In this very interesting historical communication the author commences by describing a new form of electro-magnet, consisting of an iron ring around which is wound (as in the Gramme machine) a single helix of insulated copper wire completely covering the ring, and the two ends of the annular helix being soldered together, an annular magnet is produced, enveloped in an insulated helix forming a closed circuit, the convolutions of which are all in the same direction. If in such a system any two points of the coil situated at opposite ends of the same diameter of the ring be connected respectively with the two poles of a voltaic battery, the electric current having two courses open to it, will divide into two portions traversing the coil around each half of the ring from one point of contact to the other, and the direction of the current, in each portion will be such as to magnetize the iron core, so that its magnetic poles will be situated at the points where the current enters and leaves the helix, and a straight line joining these points may be looked upon as the magnetic axis of the system. From this construction it is clear that, by varying the position of the points of contact of the battery wires and the coil, the position of the magnetic axis will be changed accordingly, and can be made to take up any diametrical position with respect to the ring, of which the two halves (separated by the diameter joining the points of contact of the battery wires with the coil) may be regarded as made up of two semicircular horseshoe electro-magnets having their similar poles joined. To this form of instrument the name "Transversal electro magnet" (Eletro calamita transversale) was given by its inventor, to whom is undoubtedly due the merit of having been the first to construct an electro-magnet the position of whose poles could be varied at will by means of a circular commutator.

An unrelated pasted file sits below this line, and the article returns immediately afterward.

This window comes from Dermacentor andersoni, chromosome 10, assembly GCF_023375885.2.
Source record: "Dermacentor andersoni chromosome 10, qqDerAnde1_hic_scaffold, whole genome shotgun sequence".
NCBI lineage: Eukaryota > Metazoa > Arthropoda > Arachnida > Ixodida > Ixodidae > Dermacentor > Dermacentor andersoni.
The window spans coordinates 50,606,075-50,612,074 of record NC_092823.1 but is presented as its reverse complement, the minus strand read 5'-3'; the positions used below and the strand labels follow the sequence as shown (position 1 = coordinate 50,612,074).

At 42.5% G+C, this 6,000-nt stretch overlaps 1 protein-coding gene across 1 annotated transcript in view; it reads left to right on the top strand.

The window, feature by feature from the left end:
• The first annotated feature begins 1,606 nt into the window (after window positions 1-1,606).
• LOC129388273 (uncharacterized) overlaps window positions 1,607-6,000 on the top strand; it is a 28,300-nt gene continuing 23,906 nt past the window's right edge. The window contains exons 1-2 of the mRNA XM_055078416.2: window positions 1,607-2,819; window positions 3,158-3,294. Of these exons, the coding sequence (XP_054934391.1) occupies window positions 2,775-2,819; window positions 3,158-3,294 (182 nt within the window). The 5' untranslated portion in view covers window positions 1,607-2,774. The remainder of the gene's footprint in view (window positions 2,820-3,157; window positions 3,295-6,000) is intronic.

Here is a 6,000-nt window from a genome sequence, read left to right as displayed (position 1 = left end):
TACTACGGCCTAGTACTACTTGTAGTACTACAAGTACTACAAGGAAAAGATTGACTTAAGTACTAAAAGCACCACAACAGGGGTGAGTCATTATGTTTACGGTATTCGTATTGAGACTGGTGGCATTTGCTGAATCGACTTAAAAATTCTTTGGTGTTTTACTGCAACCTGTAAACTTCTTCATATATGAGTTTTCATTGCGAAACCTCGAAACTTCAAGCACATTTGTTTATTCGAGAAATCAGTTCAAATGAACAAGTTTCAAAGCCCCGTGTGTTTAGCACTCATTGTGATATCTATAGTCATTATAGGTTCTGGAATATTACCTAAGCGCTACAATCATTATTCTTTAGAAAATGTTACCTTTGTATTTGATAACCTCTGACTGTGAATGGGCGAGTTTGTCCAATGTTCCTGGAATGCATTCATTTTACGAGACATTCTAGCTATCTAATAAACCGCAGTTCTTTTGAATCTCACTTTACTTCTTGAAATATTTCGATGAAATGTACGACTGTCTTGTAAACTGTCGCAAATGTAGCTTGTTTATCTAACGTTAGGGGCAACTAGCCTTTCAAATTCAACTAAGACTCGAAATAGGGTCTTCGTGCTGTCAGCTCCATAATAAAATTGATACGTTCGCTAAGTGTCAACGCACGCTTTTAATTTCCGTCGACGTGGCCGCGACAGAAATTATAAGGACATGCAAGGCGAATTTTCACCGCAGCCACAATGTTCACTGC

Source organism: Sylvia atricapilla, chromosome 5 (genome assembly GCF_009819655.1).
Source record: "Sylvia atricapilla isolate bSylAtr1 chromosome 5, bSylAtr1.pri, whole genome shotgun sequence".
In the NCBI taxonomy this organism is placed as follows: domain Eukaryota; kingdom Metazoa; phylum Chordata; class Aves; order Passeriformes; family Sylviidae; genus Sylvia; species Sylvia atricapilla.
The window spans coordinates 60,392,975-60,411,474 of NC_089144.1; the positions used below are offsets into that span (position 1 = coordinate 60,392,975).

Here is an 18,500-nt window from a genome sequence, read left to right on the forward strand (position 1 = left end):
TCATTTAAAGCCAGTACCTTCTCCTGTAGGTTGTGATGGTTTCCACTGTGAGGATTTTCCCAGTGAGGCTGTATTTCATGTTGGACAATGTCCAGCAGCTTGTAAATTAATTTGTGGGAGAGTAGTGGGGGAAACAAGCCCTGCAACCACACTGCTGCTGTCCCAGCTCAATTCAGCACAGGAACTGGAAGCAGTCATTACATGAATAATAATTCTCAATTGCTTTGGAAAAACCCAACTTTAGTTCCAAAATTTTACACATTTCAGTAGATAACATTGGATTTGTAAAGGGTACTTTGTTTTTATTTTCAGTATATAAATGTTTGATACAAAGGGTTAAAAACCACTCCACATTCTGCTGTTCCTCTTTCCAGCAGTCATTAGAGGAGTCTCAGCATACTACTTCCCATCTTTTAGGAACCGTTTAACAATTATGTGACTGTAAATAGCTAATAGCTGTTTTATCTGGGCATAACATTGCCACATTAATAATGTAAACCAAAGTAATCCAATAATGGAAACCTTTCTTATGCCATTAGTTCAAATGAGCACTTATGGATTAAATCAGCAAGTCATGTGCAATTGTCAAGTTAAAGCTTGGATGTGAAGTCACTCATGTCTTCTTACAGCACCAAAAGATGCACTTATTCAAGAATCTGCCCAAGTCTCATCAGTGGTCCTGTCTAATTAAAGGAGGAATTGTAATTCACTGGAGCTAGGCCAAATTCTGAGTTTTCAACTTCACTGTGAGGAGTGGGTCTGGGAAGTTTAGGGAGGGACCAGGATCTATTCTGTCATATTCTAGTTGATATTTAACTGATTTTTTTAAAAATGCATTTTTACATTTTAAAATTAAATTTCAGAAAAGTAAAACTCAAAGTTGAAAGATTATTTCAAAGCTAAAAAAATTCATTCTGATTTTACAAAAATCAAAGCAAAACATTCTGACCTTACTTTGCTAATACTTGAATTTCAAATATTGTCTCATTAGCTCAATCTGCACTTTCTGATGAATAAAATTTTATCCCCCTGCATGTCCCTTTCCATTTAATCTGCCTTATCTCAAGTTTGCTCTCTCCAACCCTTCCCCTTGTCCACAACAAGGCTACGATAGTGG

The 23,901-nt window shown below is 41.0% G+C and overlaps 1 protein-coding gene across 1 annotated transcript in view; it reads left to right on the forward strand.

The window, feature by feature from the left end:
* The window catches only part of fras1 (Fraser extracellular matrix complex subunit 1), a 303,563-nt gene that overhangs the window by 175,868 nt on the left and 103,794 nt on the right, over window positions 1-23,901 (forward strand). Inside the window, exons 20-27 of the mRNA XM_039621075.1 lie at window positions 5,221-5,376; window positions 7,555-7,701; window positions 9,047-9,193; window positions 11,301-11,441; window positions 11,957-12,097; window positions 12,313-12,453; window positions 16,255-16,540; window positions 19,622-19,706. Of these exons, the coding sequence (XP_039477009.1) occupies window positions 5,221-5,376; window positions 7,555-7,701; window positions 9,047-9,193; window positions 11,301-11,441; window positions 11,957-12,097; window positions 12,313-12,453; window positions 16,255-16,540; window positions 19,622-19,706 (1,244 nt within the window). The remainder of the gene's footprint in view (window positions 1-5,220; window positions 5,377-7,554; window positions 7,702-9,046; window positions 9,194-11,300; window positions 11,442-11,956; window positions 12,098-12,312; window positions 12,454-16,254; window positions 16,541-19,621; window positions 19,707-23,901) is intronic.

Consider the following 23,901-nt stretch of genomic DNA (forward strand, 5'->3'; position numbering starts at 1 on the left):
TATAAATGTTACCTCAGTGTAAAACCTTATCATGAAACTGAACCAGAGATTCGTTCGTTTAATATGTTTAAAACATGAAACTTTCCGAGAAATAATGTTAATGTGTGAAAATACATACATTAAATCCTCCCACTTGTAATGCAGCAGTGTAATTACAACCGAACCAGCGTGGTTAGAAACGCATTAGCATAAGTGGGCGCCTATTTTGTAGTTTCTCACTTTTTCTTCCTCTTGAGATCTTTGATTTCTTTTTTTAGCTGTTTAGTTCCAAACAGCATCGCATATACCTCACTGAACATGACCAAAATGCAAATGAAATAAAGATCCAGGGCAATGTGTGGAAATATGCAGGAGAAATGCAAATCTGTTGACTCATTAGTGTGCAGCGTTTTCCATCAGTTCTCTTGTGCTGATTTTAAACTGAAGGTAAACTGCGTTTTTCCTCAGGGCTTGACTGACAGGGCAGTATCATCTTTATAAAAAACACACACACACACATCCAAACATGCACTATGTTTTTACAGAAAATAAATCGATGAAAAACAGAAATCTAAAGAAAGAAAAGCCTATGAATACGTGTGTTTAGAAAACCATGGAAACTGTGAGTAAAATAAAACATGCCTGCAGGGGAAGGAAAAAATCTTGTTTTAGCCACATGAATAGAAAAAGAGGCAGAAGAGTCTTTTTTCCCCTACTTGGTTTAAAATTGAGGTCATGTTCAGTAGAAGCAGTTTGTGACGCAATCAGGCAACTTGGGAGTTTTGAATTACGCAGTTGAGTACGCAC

By applying the principle to an electro-magnetic engine, Dr. Pacinotti produced the machine which we illustrate on the present page. The armature consists of a turned ring of iron, having around its circumference sixteen teeth of equal size and at equal angular distance apart, as shown in Fig. 1, forming between them as many spaces or notches, which are filled up by coiling within them helices of insulated copper wire, r r r, in a similar manner to that adopted in winding the Brush armature, and between them are fixed as many wooden wedges, m m, by which the helices are firmly held in their place. All the coils are wound round the ring in the same direction, and the terminating end of each coil is connected to the commencing end of the next or succeeding helix, and the junctions so made are attached to conducting wires which are gathered together close to the vertical shaft on which the armature ring is fixed, passing through holes at equal distances apart in a wooden collar fixed to the same shaft, and being attached at their lower extremities to the metallic contact pieces of the commutator, c, shown at the lower part of Fig. 3, which is an elevation of the machine, while Fig. 4 is a plan of the same apparatus.